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Lamar Odom: A Costly Mistake

Lamar Odom: A Costly Mistake

Once Mark Cuban gave the go-ahead to gut the Dallas Mavericks‘ roster and let key players such as Tyson ChandlerCaron Butler and J.J. Barea sign with other teams, we figured the Mavs weren’t going to repeat as champions.

So fans tempered their expectations and prepared for an early playoff exit, though it’s doubtful anyone figured the Mavs would get swept out of the playoffs as the Western Conference’s seventh seed.

Still, when it was all said and done, the Mavs would have the salary cap room they needed to sign Deron Williams orDwight Howard this summer.

While it wasn’t the preferred method of doing business after winning a championship, fans understood the ground rules, whether they agreed with the concept or not.

Then Cuban and Donnie Nelson ruined it all.

They acquired Lamar Odom, the reigning Sixth Man of the Year, for the equivalent of a couple of Wal-Mart gift cards and a pair of Air Jordans.

With the benefit of hindsight, we can see that adding Lam Lam, who had the epitome of a loser mentality this season, was the single biggest mistake Cuban and Nelson made this season because acquiring Odom gave fans hope.

They believed Lam Lam and his versatile skill set — passing, rebounding, scoring and defense — would make the Mavs contenders after all.

Now, of course, we know the rest of the story.

Cuban and Nelson were wrong about Lam Lam’s impact on the Mavs. All of us were wrong.

His addition was a colossal failure, the worst free acquisition in the NBA this season. The worse acquisition of its type on Mavs history.

Yes, worse than Antoine Rigaudeau and Chris Anstey. It was even worse than Tariq Abdul-Wahad. None of those players were supposed to help the Mavs defend a title. None of those players came with Lam Lam’s résumé. None of those dudes ratcheted up expectations, positioning fans to have their collective hearts yanked out by Lam Lam’s indifference on the basketball court.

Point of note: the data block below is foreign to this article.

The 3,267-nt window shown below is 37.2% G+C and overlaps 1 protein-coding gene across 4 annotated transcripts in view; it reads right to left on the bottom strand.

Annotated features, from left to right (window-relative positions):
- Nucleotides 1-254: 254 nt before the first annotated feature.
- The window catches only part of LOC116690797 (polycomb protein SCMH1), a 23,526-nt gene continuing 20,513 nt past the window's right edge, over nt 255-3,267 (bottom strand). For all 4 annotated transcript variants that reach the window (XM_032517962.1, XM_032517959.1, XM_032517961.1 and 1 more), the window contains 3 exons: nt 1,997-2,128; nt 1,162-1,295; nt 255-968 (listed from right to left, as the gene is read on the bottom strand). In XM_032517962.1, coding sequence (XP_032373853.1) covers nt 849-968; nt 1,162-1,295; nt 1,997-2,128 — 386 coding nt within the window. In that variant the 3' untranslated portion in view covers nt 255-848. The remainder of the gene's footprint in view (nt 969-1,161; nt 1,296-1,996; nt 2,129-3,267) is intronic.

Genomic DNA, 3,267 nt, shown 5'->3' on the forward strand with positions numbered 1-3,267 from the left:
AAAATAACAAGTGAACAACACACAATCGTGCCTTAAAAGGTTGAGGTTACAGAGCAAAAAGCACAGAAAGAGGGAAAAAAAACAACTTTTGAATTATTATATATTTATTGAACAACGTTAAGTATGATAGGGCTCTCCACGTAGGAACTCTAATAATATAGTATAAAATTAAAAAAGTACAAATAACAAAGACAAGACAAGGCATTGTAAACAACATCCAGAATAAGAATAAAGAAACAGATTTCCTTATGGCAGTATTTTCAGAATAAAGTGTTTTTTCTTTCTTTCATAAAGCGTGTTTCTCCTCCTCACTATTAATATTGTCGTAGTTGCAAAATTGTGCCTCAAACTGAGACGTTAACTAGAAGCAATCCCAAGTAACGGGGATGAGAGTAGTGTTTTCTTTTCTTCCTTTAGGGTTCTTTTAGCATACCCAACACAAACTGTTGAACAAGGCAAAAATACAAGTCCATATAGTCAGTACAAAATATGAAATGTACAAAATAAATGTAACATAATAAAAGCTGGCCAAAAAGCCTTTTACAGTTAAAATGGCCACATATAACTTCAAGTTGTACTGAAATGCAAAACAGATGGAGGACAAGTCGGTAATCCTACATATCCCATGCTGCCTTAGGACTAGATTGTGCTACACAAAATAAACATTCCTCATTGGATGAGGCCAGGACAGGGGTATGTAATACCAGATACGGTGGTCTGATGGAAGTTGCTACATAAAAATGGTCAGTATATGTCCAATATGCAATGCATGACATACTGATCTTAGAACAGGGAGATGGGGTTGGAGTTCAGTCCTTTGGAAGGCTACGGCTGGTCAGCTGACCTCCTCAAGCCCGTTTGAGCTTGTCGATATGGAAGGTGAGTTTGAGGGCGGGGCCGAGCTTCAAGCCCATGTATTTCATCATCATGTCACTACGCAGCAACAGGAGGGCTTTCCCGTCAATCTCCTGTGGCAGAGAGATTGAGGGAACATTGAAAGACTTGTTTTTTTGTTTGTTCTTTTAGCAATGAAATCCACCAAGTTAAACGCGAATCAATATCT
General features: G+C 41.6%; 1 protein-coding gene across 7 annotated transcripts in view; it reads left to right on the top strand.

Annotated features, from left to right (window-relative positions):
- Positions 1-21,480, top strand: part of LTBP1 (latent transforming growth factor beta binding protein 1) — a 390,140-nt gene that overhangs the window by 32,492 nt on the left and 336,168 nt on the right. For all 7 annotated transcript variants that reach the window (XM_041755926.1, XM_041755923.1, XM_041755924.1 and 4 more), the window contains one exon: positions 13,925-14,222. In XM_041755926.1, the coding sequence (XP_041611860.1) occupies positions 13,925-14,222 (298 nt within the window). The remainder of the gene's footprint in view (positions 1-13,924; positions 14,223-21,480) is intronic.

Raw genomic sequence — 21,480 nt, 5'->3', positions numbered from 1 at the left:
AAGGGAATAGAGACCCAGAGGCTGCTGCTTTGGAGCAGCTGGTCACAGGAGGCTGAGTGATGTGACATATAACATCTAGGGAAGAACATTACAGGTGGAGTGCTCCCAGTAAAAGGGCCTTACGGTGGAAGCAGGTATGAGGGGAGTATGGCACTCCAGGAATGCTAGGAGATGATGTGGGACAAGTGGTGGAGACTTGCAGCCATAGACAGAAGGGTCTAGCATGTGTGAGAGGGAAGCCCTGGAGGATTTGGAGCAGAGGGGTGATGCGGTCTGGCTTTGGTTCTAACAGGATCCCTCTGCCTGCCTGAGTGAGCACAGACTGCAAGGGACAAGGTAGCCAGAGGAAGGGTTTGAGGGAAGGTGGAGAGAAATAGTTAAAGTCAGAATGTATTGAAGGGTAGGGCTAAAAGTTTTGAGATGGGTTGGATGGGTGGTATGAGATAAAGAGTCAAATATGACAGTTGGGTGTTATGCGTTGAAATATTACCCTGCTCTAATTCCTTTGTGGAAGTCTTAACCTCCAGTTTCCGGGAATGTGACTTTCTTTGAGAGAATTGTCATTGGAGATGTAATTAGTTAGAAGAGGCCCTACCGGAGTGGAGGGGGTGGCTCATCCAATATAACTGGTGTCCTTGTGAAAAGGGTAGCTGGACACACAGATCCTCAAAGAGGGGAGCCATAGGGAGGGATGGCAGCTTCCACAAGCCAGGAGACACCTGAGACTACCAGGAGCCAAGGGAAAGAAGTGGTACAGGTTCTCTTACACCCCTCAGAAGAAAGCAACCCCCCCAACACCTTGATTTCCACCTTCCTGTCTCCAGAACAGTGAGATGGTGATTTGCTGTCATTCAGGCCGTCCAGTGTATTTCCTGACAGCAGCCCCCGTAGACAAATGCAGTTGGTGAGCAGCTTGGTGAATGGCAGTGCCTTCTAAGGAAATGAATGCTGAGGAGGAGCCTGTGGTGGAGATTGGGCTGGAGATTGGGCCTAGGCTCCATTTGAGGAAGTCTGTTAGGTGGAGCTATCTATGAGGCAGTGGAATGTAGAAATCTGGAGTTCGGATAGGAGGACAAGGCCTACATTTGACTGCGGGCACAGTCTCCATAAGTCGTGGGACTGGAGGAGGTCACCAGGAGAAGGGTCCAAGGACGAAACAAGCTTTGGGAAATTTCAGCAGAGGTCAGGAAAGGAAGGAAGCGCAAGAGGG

Nothing is worse than false hope — fool’s gold, if you will. That’s Lam Lam’s legacy in Dallas.

That’s because he didn’t care about playing here or being a professional for whatever reason. All he wanted was some sucker to pay his salary this season.

You can blame an offseason filled with personal tragedy. Or you can blame Lam Lam’s indifference on heartbreak after the Los Angeles Lakers failed to dump him on New Orleans before sending him to the Mavs.

You can even blame his wife, if you choose, and her silly reality show, because it stole what little focus Lam Lam had from basketball.

Without the distraction Lam Lam provided, the Mavs would’ve maximized the talent on this team with the unselfish brand of play that’s become the norm under Rick Carlisle.

Who knows how many games they would’ve won? But we all know they would’ve performed better if they hadn’t spent so much time placating Lam Lam or begging him to play.

All the time they spent publicly and privately dealing with his issues and hangups and baggage sucked the spirit from this team.

In the end, Carlisle grew weary of even answering questions about Lam Lam. So did Dirk Nowitzki.

Too late.

By the time the Mavs told him to get lost for the rest of the season, his negativity had already infected the Mavs. Tell me, who’s surprised Lam Lam’s teammates reportedly voted not to give him a playoff share?

No one.

My opinion of Lam Lam has changed since he first arrived in Dallas. Everyone deals with tragedy differently, so I thought we should be patient as he sorted through his personal issues.

But when the reports came out that he was habitually late to practice and meetings and showed no inclination that he wanted to buy into Carlisle’s program, it became clear we’d all been played.

Then you read Lam Lam’s timeline on Twitter these days when he’s talking about running on the beach with his wife. Or planning to be a fashion icon like Diddy. Or working to be the NBA’s Comeback Player of the Year next season.


All those tweets do is remove all doubt that he played Cuban, Nelson and the fans.

Jean-Jacques Taylor joined in August 2011. A native of Dallas, Taylor spent the past 20 years writing for The Dallas Morning News, where he covered high schools sports, the Texas Rangers and spent 11 seasons covering the Dallas Cowboys before becoming a general columnist in 2006.

Ryan Wilson founded Mavs Fanatic (Now Dallas Sports Fanatic) in January of 2012. He had a vision of starting something new and different. A place where fans of the Dallas Mavericks and fans of writing could come and be heard. A blog "Run By Fans For Fans". He is also a fan of the Dallas Cowboys and the Chicago WhiteSox (His hometown team). Mavs Fanatic is now known as Dallas Sports Fanatic, a blog that covers all of the major Dallas pro sports teams.    

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